An article published in the American Journal of Clinical Nutrition by Professor David Benton and his team at Swansea University’s College of Human and Health Sciences has highlighted the importance for everyone in staying well hydrated.
Previous research within this field has found a loss of upwards of 2% of body mass through water loss leads to noticeable effects on your ability to function properly.
This would typically apply to athletes undergoing extended periods of activity, or someone that has gone without fluids for several days.
This new research has gone one step further, looking at how we may be affected by much lower levels of water loss, which we’d all experience in day-to-day life.
Commenting on the study, Professor Benton said: “Roughly 60% of our body is made up of water, and this level is continually fluctuating, largely due to water loss through urine and sweat.
“Our research found that when losing only 0.6% of our body mass, there were noticeable effects on an individual’s memory, attention and mood.”
The study tested participant’s memory and mood before and after sitting in a room heated to 30°C for four hours, and found a direct correlation between the change in a subject’s hydration level, and how well they performed in memory and mood tests.
The study, which picked up body mass levels accurate to within 5g, found participants became less happy and felt that tasks presented to them would be harder to achieve, as their water levels reduced.
As the population sweltered in temperatures of over 34°C last month and with the summer weather continuing in the low to mid 20’s, Professor Benton said: “It is very important that we all remain well hydrated to ensure we can continue to function effectively, and be able to enjoy the summer weather! As temperatures rise, it is likely we will lose water at a faster rate, and need to top this up more regularly.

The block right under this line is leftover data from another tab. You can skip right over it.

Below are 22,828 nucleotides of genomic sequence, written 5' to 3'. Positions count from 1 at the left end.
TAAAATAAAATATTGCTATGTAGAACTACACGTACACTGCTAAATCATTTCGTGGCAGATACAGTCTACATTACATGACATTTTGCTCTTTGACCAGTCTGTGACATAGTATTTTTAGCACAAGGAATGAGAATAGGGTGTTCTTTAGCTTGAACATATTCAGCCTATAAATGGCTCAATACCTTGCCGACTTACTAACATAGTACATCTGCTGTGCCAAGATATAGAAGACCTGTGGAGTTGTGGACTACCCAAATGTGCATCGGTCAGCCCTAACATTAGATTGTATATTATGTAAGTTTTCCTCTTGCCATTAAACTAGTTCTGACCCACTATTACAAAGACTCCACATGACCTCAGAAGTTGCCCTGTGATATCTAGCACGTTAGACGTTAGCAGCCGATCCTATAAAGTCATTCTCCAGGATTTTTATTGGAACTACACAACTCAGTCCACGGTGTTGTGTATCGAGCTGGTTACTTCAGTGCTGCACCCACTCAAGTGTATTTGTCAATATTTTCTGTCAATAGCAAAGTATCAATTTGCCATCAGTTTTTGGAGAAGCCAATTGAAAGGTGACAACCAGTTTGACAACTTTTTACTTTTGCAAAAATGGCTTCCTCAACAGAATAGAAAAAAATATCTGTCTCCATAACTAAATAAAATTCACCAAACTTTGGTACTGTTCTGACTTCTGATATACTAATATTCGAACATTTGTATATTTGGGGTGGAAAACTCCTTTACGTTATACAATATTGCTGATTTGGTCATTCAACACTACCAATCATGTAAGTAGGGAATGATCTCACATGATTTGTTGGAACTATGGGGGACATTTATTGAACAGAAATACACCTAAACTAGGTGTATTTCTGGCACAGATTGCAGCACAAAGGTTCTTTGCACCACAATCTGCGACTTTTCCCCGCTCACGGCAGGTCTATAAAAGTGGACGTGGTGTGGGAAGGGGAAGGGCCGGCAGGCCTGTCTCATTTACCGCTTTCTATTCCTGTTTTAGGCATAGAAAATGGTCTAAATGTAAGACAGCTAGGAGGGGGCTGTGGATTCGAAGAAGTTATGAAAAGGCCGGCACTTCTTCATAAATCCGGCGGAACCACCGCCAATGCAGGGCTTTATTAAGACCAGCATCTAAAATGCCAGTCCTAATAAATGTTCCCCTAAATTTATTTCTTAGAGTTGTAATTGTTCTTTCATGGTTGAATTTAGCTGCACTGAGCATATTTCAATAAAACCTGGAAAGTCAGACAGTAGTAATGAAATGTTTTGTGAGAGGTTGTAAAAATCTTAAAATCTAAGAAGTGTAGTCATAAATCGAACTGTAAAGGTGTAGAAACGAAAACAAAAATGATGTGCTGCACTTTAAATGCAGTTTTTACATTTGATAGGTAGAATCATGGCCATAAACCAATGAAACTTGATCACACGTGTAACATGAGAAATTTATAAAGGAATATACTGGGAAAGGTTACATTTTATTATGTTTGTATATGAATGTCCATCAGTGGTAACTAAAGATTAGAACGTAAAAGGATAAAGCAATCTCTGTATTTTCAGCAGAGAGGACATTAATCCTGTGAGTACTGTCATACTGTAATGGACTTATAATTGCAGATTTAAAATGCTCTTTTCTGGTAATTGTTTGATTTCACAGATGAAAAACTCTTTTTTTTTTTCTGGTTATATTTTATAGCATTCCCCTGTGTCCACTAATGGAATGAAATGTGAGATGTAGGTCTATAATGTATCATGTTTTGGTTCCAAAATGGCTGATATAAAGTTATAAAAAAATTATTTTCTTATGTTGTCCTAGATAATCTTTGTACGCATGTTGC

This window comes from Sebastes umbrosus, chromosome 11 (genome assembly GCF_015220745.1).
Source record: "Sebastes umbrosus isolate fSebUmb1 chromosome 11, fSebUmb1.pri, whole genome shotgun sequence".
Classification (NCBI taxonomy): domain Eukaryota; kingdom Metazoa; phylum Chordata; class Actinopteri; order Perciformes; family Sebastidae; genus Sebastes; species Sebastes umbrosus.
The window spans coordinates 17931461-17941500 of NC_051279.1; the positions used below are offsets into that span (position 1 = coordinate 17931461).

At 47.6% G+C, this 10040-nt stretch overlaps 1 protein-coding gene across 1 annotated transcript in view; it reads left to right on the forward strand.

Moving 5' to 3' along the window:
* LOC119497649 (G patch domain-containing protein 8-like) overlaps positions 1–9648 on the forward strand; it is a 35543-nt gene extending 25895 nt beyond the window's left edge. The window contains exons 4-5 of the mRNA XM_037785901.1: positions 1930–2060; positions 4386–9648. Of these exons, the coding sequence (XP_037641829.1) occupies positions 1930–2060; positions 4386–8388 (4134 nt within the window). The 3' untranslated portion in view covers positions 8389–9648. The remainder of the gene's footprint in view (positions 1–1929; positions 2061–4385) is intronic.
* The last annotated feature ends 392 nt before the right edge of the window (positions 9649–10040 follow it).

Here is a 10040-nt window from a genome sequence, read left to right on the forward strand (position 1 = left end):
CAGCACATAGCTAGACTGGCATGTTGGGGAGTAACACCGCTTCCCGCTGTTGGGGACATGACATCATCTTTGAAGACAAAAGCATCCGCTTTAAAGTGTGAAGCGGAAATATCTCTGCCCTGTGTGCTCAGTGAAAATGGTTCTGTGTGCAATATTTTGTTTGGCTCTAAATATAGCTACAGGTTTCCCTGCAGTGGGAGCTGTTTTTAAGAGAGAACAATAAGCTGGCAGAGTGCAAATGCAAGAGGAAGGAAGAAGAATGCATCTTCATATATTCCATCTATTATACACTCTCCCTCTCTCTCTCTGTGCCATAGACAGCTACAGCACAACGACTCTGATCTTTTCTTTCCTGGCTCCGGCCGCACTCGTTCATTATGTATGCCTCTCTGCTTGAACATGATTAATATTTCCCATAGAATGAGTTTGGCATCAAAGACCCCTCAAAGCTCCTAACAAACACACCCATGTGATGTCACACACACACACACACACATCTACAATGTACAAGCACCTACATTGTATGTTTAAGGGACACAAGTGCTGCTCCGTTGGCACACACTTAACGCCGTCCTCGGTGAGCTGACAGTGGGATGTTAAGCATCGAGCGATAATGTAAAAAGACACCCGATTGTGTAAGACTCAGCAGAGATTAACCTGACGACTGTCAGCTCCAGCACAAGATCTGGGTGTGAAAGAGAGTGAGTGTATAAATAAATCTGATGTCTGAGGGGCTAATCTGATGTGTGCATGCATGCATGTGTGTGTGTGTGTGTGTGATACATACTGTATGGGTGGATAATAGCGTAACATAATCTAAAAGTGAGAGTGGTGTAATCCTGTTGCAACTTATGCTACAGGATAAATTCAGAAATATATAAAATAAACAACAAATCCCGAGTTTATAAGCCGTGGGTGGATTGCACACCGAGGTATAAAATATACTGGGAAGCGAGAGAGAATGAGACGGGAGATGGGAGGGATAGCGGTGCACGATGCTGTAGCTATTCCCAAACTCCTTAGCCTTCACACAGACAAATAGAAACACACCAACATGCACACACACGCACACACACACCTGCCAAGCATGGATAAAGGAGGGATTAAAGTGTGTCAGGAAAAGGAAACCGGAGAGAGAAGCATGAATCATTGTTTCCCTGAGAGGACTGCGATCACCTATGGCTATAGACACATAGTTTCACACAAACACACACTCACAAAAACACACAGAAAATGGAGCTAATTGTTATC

“This is particularly important for children, who may be reliant on others to fetch them a drink. They lose water quicker than adults, as they’ve a higher surface area relevant to their size and tend to perspire more through regular activity.
“In general, we are a well hydrated nation. As we get older however, our sense of thirst can reduce, and our kidneys, which manage our hydration levels, can reduce in effectiveness.
"It’s important, whether we feel thirsty or not, to keep an eye on what we are drinking, and ensure we’ve had enough throughout the day.”
Picture: The research group from Swansea University’s College of Human and Health Sciences (left to right): Alecia Cousins, Hayley Young, Professor David Benton
The European Food Safety Authority (EFSA) recommends men consume 2.5 litres and women consume 2 litres of water per day, via food and drink.
If you are unsure whether you’ve had enough, the colour of your urine can be a good indication – if it’s clear or light yellow, you are likely to be well hydrated. If it’s a dark yellow or amber, you may be dehydrated and in need of water.
To read more about the study, please visit: http://ajcn.nutrition.org/.
- Friday 12 August 2016 12.03 BST
- Wednesday 10 August 2016 16.59 BST
- Swansea University, Tel: 01792 295050